The Bee’s Knees: Colmar Manor Community Gardens

The town of Colmar Manor is a vibrant suburb of over 1,400 people situated between the Anacostia River and Bladensburg Road. Within the town lies the hidden gems of two community gardens managed by the Colmar Manor Garden Club, a group of gardeners with a mission to beautify the Town of Colmar Manor and share their knowledge of gardening.

Since 2017, Community Forklift’s Community Building Blocks (CBB) Program has provided free materials to the Colmar Manor Garden Club for use in the gardens. Their most recent finds include modular honeycomb shelving units that are used as seating and a picnic table and patio furniture that they’ve painted with bright summer colors.

“The residents and visitors like our tables and honey shelves we made into sitting,” says Doreatha from the Colmar Manor Garden Club. “The picnic table, honey shelves, and round table are talking pieces, and the painted beautiful colors and the yellow shelves have put more beauty into both gardens.”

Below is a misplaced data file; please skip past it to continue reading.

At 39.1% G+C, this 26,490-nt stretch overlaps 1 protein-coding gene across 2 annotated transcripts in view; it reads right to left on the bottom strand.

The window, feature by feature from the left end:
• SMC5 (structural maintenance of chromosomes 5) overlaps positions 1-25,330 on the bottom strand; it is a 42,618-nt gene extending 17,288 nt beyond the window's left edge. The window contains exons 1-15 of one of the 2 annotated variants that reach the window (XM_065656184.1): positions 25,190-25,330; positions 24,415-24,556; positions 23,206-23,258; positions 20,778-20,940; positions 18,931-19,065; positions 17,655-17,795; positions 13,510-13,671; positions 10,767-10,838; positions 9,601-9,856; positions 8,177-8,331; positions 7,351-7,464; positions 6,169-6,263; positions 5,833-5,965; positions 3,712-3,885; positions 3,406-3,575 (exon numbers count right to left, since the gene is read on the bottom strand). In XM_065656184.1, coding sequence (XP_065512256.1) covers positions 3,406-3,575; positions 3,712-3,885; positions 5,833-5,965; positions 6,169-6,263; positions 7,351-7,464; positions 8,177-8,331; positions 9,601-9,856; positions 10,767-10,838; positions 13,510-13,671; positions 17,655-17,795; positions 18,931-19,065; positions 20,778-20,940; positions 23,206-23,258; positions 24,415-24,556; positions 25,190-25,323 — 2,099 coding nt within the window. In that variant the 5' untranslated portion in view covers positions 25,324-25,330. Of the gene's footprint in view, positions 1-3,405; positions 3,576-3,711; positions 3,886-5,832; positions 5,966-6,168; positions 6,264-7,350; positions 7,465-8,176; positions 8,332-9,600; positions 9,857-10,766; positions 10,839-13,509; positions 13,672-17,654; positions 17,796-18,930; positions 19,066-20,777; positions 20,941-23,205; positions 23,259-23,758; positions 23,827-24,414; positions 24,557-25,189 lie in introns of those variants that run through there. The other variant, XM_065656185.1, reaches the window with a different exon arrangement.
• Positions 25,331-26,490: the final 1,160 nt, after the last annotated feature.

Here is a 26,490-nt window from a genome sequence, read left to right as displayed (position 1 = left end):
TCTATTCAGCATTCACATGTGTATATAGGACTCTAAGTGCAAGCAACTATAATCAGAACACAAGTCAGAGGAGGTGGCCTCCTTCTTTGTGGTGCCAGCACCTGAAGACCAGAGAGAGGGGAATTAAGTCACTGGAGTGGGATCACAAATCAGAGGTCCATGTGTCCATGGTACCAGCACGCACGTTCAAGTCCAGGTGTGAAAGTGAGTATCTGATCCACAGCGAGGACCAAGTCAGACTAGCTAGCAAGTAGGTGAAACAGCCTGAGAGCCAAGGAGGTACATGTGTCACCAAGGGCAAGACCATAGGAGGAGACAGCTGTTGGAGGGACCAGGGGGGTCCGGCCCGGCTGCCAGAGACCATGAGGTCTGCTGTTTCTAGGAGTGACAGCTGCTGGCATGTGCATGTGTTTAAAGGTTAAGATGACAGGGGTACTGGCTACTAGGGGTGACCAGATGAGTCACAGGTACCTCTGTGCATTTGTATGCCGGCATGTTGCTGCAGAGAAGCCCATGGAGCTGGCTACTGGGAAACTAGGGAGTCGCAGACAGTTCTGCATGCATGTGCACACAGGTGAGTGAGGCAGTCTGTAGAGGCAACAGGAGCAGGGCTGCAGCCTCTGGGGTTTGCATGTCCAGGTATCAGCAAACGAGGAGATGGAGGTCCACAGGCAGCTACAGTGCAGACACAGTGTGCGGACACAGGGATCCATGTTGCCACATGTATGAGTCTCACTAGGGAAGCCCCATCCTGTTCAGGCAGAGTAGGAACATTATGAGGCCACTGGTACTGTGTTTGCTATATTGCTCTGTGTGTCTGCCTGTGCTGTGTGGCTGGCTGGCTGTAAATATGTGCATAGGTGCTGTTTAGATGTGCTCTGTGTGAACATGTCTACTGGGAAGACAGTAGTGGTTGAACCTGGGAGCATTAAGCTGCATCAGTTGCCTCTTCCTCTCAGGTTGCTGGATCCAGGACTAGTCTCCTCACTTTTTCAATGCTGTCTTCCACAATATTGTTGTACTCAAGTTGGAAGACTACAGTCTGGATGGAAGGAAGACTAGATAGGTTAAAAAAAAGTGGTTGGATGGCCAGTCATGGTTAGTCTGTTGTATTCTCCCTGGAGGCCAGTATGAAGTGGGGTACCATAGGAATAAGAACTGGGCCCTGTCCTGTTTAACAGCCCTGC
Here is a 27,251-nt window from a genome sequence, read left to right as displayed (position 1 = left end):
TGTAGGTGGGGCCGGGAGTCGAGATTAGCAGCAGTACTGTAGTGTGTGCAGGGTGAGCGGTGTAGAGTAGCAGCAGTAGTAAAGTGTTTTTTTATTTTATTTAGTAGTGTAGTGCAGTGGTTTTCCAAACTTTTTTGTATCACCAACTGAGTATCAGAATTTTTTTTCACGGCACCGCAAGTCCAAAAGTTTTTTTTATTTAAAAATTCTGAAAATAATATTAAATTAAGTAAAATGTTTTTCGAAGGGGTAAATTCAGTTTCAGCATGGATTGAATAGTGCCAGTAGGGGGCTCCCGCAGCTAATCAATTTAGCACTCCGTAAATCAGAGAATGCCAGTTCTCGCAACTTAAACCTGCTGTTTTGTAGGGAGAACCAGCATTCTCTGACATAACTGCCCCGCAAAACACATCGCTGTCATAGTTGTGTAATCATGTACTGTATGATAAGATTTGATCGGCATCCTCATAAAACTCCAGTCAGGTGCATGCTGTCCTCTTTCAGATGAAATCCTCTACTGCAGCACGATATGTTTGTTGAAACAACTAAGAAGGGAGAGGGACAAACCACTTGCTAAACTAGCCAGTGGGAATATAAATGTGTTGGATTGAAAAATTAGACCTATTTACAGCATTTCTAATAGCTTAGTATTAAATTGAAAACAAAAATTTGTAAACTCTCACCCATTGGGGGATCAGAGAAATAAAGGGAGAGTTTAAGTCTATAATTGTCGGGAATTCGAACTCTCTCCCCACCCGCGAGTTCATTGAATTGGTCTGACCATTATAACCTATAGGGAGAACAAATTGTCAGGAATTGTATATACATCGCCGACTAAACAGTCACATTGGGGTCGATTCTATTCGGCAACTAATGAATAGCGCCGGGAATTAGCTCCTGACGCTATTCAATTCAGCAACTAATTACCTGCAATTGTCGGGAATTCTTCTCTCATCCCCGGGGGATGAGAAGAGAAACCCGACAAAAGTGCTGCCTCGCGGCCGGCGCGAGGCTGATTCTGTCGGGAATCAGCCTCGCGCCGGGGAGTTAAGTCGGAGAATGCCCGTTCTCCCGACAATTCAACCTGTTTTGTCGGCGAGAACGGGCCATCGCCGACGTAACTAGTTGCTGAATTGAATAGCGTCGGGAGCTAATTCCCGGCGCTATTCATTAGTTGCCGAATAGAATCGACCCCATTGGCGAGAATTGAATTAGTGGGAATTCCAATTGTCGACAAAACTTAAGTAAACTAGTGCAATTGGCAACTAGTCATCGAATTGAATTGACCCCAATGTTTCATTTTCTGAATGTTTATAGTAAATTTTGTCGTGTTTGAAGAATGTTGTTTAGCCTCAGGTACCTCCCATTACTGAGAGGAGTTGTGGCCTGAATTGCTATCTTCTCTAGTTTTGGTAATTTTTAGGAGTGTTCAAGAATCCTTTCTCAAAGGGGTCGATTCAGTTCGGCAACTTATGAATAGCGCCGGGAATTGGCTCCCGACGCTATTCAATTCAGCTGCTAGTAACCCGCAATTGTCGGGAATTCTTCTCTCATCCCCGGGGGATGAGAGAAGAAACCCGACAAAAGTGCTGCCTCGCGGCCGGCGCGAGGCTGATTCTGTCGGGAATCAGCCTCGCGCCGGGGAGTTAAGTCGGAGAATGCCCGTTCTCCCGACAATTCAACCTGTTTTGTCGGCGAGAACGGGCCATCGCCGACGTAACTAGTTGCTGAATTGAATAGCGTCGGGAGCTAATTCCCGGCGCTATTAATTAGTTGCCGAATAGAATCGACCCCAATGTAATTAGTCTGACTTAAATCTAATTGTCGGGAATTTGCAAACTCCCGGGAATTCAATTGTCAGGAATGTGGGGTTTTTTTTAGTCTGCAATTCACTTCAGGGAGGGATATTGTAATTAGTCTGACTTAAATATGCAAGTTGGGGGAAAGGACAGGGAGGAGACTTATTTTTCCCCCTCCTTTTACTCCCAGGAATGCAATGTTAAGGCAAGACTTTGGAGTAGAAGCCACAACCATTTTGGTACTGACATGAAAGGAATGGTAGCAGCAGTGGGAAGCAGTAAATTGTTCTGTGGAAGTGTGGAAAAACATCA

Other materials from Community Forklift have found their way into the gardens over the years: the club uses gardening tools found at the reuse warehouse and created a walkway into the garden using salvaged bricks. They have also built a bench using Community Forklift pallets and even found a cabinet at our warehouse to convert into a blessing box, which is stocked with free canned and dry goods for the community.

The Colmar Manor Garden Club received a Sustainable Maryland Certification and, for five years, both gardens were awarded Prince George’s County Beautification Certificates. Community Forklift’s CBB program provides free materials to nonprofit organizations for projects that benefit the community. Visit our website for more info and to apply!

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Every time you donate or shop at Community Forklift, you’re helping us lift up local communities through reuse.  We turn the construction waste stream into a resource stream for communities in the DC region – by keeping perfectly good items out of the landfill, preserving historical materials, providing low-cost building supplies, and creating local green jobs.